research

Fintech lending may increase consumers’ financial vulnerability

Contradictory to the prevailing theory that fintech companies — utilizing cutting-edge algorithms and incorporating data beyond the standard credit reports — have better insights into borrower risk profiles than traditional lenders, new research indicates that fintech borrowers are more likely to default on their loans than their counterparts who utilize traditional banks. In their forthcoming article in The Review of Financial Studies, Marco Di Maggio and Vincent Yao find that fintech companies are actually more reliant on “hard information” than traditional banks and typically acquire market share by first lending to higher-risk borrowers and then to safer borrowers. Although their analysis is based entirely on the personal loans market, the research raises another flag, adding to a growing list of fintech issues ripe for regulation.

NIH boosting diversity efforts in review processes

The NIH’s High-Risk, High-Reward Research program (HRHR) has the potential to overturn fundamental paradigms, but historically the applicant and awardee pools have not fully represented the demographic and geographic diversity across the U.S. biomedical workforce, says the NIH’s deputy director for extramural research.

NBER research questions value of state business tax incentives

In 2015, state and local business incentives across the nation combined for a total annual cost of roughly $45 billion, according to Timothy Bartik's 2017 report for the Upjohn Institute for Employee Research. New research suggests states and regions trying to attract business through the use of firm-specific tax incentives may want to try another tactic.

Declining innovation funding threatens future economy

Two recent reports highlight the importance of funding innovation in the U.S., and give a glimpse into the perils of ignoring it. The reports, from The Aspen Institute and Information Technology & Innovation Foundation (ITIF), independently corroborate the role of the public sector in ensuring a more prosperous future through innovation.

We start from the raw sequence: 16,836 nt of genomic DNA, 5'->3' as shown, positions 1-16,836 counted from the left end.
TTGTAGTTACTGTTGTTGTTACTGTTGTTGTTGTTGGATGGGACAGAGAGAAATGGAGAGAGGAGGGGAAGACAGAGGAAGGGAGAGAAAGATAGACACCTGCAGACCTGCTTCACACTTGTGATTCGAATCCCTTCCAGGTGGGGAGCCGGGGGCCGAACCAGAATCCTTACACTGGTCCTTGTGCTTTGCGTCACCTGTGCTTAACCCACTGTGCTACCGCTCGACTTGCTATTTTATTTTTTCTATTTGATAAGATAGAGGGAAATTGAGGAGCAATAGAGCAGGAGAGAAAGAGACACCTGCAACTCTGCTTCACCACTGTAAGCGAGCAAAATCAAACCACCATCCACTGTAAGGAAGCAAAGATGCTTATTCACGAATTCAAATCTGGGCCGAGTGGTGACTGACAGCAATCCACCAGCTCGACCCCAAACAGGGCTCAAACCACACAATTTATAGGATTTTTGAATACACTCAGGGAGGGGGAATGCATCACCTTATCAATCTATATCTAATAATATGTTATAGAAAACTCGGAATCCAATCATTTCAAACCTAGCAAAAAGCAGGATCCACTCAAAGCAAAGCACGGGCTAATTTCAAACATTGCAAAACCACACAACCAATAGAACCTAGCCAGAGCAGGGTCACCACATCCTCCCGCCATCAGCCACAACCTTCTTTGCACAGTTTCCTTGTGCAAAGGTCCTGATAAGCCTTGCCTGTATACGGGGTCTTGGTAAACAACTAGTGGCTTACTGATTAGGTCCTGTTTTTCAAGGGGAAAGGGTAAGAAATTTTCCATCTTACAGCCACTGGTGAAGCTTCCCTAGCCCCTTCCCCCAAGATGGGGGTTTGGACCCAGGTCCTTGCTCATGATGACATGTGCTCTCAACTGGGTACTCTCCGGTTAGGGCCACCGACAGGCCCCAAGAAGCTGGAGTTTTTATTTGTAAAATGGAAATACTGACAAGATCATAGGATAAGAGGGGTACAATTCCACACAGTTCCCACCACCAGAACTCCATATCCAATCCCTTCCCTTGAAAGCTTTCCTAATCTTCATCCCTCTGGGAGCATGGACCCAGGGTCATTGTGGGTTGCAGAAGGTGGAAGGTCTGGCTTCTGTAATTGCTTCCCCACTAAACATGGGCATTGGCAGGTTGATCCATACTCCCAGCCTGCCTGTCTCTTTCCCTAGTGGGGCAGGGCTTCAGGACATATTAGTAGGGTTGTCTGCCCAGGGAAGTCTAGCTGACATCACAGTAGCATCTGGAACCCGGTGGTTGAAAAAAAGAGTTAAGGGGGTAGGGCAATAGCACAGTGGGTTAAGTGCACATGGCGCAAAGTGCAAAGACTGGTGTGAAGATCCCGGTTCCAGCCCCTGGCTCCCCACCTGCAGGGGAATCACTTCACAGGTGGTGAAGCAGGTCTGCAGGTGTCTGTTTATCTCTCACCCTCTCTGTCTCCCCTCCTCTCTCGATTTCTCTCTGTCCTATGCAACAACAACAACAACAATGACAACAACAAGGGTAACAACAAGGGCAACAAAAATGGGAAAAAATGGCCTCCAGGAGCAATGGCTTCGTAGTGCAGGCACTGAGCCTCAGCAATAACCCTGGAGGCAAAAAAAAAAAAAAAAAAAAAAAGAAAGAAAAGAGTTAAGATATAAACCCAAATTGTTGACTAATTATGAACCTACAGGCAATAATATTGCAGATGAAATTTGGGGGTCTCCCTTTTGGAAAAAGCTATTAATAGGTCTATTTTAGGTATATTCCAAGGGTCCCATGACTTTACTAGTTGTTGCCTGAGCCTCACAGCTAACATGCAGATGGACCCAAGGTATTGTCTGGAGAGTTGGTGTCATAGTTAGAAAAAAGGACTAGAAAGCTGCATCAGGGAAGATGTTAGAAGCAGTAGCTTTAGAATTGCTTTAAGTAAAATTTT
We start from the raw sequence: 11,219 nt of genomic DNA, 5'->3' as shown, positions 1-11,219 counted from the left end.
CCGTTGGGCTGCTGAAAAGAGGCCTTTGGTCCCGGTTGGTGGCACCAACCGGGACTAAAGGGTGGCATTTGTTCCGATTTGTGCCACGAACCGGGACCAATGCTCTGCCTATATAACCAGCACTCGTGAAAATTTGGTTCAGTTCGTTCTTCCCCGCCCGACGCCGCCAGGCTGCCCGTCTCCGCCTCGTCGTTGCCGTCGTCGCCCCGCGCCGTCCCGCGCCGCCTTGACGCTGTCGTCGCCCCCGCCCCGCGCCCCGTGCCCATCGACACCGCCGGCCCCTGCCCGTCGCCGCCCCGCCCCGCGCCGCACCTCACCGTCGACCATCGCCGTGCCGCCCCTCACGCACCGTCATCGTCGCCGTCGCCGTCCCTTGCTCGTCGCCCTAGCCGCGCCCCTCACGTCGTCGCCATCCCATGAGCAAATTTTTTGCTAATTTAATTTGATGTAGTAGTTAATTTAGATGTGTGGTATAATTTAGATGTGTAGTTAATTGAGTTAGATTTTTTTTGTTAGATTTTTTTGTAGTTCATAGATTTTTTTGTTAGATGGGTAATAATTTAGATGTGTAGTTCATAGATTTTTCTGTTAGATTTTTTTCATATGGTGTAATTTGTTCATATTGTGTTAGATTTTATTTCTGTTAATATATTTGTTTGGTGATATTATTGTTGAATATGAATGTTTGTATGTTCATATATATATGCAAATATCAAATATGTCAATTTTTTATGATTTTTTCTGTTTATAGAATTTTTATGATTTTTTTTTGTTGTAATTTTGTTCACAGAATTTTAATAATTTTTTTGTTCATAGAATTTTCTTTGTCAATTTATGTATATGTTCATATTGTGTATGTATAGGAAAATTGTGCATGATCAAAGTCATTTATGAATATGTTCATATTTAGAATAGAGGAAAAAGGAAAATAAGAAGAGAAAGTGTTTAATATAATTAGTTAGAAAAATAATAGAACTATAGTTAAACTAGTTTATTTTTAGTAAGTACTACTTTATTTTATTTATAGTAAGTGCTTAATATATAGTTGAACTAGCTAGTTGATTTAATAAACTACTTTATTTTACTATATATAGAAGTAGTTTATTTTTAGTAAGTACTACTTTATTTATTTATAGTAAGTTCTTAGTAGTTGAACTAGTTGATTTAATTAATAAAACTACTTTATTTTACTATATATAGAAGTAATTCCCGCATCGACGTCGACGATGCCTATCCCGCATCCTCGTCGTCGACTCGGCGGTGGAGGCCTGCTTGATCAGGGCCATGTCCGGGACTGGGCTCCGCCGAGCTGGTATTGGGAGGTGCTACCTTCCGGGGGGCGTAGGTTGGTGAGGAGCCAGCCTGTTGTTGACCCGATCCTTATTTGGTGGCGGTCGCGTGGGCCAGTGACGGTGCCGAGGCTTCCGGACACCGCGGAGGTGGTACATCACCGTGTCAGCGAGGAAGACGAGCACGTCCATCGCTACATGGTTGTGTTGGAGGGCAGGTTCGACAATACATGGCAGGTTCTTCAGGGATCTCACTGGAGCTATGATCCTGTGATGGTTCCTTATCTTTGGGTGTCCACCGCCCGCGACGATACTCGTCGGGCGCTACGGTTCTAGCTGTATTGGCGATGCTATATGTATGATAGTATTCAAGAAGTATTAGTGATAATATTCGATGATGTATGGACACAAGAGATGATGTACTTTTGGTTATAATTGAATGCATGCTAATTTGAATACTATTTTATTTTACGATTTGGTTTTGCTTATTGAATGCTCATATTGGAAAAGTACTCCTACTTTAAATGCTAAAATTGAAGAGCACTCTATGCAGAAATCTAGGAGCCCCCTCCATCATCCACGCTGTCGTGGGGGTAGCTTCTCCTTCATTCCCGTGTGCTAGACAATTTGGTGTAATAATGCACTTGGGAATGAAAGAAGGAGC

Latest White House science memo downplays tech transfer

Each year, the White House Office of Science and Technology Policy (OSTP) produces a memo to direct the administration’s R&D priorities. The office recently released its first such directive under its new director, Kelvin Droegemeier, who was appointed to the position under President Donald Trump. As described by Science, this year’s description of priority research areas “hews closely” to the administration’s prior directives. The section addressing actions to affect federal R&D, however, places less emphasis on technology transfer than in other statements by this administration. 

Despite economic expansion, states suffer lingering effects of recession

An issue brief this month from the Pew Research Center asserts that despite the current national economic expansion still underway, states are still coping with lasting effects of the 18-month recession that ended in 2009. Calling it a “lost decade,” the authors found that although budget pressures have eased in several ways, states still have not fully restored cuts in funding for infrastructure, public schools and universities, the number of state workers, and support for local governments.

Science & Innovation policy research hub seeking content; EDQ call for papers on rural economic development

The Fung Institute at the University of California Berkeley, with funding support from the National Science Foundation, has established a website to serve as a centralized hub for finding research papers, analyses, and case studies on science and innovation policy. Papers to be included may develop models, analytical tools, data, and metrics to enable science and innovation policymakers and TBED practitioners to improve the impacts derived from public investments and policy interventions. 

Americans vision of the future bleak; science holds hope

A smattering of recent opinion polls and research papers looking to the future have revealed some grim perceptions about the economy and environment, but a more positive opinion of the role for science and technology (S&T) emerges.

Canada transitioning university-industry R&D support

University-based centers to support collaborative research with industry have been a mainstay of federal competitiveness policies for decades.  Government commitments of multiyear, multimillion dollar funding are thought to provide lab/institutional stability and industry confidence for engagement in longer-term joint research projects.

Rhode Island announces $12 million for Innovation Campus projects

Rhode Island Gov. Gina Raimondo has announced the first three projects for the state’s Innovation Campus Program, an effort to support the commercialization of academic research in key industries such as cybersecurity, data analytics and agricultural technology. The centers, in partnership with the University of Rhode Island and located in Kingston and Providence, will receive a combined $12 million from the state. The funding stems from a $20 million innovation bond approved by the state’s voters in 2016.

Pages

Subscribe to RSS - research